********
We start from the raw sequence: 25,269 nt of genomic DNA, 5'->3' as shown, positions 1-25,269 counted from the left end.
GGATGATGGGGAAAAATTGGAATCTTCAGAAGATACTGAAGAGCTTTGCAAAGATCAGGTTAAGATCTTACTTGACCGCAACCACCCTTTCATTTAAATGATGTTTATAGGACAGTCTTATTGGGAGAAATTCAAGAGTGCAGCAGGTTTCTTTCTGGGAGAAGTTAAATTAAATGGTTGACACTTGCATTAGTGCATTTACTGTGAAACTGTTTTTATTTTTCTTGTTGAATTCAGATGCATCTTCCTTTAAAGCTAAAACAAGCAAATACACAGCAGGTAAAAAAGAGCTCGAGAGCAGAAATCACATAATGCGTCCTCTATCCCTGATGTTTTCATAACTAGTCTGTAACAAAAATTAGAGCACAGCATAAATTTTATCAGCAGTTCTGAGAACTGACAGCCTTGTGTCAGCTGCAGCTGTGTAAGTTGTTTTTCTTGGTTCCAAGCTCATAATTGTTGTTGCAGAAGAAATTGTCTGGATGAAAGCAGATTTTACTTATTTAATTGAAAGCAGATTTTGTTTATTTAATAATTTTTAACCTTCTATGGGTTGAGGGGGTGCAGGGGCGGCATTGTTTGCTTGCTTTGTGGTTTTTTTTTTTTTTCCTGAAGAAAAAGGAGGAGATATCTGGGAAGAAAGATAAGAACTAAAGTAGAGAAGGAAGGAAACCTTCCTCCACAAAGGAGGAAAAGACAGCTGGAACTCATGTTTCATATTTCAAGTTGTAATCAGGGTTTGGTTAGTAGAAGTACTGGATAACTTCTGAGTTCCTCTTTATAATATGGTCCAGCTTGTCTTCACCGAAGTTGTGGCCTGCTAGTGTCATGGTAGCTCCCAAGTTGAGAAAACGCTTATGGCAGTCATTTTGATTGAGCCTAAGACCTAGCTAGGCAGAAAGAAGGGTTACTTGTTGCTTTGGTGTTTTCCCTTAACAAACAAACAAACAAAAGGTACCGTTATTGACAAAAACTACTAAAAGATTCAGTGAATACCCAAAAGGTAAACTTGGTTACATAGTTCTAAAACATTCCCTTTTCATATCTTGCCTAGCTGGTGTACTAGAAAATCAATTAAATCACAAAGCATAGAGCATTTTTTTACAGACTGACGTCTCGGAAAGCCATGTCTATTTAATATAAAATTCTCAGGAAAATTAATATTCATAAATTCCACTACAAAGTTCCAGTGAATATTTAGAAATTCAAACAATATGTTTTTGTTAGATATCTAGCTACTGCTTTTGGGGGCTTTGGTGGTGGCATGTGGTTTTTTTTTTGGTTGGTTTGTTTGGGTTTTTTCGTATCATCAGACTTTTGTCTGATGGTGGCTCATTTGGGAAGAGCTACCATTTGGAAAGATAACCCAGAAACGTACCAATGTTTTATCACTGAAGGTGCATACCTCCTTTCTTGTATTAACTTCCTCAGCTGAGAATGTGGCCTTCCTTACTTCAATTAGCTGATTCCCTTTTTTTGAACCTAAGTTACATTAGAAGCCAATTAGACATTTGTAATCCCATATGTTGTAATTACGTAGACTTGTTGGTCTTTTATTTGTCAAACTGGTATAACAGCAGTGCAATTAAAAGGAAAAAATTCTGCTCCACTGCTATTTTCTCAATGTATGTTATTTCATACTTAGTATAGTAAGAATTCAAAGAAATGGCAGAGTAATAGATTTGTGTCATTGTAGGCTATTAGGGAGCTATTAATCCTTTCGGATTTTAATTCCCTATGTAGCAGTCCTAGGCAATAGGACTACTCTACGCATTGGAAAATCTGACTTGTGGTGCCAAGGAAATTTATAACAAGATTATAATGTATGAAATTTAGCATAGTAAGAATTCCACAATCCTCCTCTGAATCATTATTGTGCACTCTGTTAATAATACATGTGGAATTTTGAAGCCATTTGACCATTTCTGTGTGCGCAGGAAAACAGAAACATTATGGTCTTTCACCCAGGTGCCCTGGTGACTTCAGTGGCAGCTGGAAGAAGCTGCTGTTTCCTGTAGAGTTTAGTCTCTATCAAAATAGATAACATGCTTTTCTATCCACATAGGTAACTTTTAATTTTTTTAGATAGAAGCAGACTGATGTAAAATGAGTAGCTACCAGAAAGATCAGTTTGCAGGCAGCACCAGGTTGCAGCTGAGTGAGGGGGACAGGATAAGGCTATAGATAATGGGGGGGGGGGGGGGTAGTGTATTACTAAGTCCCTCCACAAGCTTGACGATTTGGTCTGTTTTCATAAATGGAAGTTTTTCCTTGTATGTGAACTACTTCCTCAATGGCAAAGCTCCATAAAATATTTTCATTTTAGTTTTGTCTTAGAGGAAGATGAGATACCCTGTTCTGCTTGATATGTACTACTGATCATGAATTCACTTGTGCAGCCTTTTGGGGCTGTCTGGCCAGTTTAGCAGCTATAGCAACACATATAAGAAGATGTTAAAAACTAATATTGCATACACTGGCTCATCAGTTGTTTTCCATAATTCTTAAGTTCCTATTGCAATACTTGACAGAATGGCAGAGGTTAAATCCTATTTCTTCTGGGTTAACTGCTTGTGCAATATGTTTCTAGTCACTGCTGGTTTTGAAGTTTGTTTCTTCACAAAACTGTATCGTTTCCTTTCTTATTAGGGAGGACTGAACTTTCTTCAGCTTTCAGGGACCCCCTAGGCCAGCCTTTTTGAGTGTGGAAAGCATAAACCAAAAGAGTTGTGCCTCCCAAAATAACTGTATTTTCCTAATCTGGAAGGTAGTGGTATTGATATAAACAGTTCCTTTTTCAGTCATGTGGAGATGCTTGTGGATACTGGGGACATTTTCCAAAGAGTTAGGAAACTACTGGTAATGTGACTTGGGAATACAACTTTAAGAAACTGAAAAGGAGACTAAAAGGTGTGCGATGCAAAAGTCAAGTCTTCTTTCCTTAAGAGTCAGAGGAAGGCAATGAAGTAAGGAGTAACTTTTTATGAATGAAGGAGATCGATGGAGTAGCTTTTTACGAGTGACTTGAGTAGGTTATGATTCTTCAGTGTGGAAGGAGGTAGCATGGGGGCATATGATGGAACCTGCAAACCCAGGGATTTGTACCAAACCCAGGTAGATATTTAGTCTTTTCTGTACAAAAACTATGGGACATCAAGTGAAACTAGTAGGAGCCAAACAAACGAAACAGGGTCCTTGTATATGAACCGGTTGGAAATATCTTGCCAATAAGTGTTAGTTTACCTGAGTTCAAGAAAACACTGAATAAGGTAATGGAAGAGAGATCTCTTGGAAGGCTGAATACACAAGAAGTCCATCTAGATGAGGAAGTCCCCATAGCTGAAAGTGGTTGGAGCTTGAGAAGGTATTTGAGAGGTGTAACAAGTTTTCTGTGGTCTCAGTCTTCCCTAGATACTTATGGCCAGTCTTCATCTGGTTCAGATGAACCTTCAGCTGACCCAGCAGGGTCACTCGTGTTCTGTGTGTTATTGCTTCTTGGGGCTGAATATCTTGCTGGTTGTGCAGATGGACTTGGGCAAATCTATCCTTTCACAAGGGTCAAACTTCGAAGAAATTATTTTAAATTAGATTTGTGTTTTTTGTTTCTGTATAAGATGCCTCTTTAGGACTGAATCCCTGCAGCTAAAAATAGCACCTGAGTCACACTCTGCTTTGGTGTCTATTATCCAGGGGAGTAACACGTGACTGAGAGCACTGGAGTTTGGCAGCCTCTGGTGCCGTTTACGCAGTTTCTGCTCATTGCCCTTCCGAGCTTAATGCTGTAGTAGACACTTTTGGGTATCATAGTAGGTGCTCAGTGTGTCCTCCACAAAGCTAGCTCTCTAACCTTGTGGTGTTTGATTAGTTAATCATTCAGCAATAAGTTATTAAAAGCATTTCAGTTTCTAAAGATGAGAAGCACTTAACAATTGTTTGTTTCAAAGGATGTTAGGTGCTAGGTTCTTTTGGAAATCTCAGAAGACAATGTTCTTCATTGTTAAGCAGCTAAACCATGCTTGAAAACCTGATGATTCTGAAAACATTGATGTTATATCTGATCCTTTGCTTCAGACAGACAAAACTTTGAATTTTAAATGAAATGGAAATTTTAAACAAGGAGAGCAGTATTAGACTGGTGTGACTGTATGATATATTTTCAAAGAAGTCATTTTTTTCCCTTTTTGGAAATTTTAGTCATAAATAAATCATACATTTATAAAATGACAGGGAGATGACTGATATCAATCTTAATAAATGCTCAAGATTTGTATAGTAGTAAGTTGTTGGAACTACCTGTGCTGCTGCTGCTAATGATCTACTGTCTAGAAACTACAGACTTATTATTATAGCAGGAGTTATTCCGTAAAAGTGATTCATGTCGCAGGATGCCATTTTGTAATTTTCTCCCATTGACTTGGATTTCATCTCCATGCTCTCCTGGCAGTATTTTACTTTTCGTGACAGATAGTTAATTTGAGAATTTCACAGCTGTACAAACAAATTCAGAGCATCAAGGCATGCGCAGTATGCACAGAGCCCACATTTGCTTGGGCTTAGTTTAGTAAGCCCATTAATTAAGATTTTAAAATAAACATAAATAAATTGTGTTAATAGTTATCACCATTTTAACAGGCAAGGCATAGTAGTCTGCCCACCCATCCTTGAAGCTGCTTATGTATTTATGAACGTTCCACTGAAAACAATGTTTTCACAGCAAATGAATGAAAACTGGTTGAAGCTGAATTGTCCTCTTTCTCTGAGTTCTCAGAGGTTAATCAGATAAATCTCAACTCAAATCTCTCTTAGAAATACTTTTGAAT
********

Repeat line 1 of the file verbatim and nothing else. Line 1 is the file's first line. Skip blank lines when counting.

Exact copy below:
We start from the raw sequence: 25,269 nt of genomic DNA, 5'->3' as shown, positions 1-25,269 counted from the left end.